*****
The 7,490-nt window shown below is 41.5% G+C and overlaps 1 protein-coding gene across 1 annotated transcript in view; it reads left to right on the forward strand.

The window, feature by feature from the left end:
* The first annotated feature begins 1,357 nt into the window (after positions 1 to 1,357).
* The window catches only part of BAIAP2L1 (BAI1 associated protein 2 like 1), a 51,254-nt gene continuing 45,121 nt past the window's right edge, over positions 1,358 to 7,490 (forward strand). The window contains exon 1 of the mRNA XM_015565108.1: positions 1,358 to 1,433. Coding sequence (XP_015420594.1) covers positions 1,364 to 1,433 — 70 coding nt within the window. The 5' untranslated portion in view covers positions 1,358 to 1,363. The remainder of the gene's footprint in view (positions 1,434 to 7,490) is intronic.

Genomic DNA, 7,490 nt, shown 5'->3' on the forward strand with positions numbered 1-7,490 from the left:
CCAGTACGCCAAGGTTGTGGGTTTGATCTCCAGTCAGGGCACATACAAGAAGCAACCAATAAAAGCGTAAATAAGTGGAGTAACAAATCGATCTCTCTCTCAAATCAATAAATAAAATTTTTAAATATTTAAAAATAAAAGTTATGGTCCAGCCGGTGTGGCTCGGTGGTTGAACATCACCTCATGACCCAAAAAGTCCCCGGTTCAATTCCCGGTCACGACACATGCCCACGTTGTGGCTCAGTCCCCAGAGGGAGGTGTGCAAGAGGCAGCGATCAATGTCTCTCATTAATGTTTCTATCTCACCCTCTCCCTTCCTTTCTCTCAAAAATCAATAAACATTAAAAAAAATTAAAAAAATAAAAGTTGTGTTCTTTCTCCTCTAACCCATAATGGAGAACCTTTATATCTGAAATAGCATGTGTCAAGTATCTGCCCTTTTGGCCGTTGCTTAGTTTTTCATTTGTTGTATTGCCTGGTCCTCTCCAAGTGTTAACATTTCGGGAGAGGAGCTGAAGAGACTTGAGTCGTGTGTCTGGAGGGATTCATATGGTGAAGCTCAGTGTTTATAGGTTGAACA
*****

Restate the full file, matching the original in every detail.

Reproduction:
The 7,490-nt window shown below is 41.5% G+C and overlaps 1 protein-coding gene across 1 annotated transcript in view; it reads left to right on the forward strand.

The window, feature by feature from the left end:
* The first annotated feature begins 1,357 nt into the window (after positions 1 to 1,357).
* The window catches only part of BAIAP2L1 (BAI1 associated protein 2 like 1), a 51,254-nt gene continuing 45,121 nt past the window's right edge, over positions 1,358 to 7,490 (forward strand). The window contains exon 1 of the mRNA XM_015565108.1: positions 1,358 to 1,433. Coding sequence (XP_015420594.1) covers positions 1,364 to 1,433 — 70 coding nt within the window. The 5' untranslated portion in view covers positions 1,358 to 1,363. The remainder of the gene's footprint in view (positions 1,434 to 7,490) is intronic.

Genomic DNA, 7,490 nt, shown 5'->3' on the forward strand with positions numbered 1-7,490 from the left:
CCAGTACGCCAAGGTTGTGGGTTTGATCTCCAGTCAGGGCACATACAAGAAGCAACCAATAAAAGCGTAAATAAGTGGAGTAACAAATCGATCTCTCTCTCAAATCAATAAATAAAATTTTTAAATATTTAAAAATAAAAGTTATGGTCCAGCCGGTGTGGCTCGGTGGTTGAACATCACCTCATGACCCAAAAAGTCCCCGGTTCAATTCCCGGTCACGACACATGCCCACGTTGTGGCTCAGTCCCCAGAGGGAGGTGTGCAAGAGGCAGCGATCAATGTCTCTCATTAATGTTTCTATCTCACCCTCTCCCTTCCTTTCTCTCAAAAATCAATAAACATTAAAAAAAATTAAAAAAATAAAAGTTGTGTTCTTTCTCCTCTAACCCATAATGGAGAACCTTTATATCTGAAATAGCATGTGTCAAGTATCTGCCCTTTTGGCCGTTGCTTAGTTTTTCATTTGTTGTATTGCCTGGTCCTCTCCAAGTGTTAACATTTCGGGAGAGGAGCTGAAGAGACTTGAGTCGTGTGTCTGGAGGGATTCATATGGTGAAGCTCAGTGTTTATAGGTTGAACA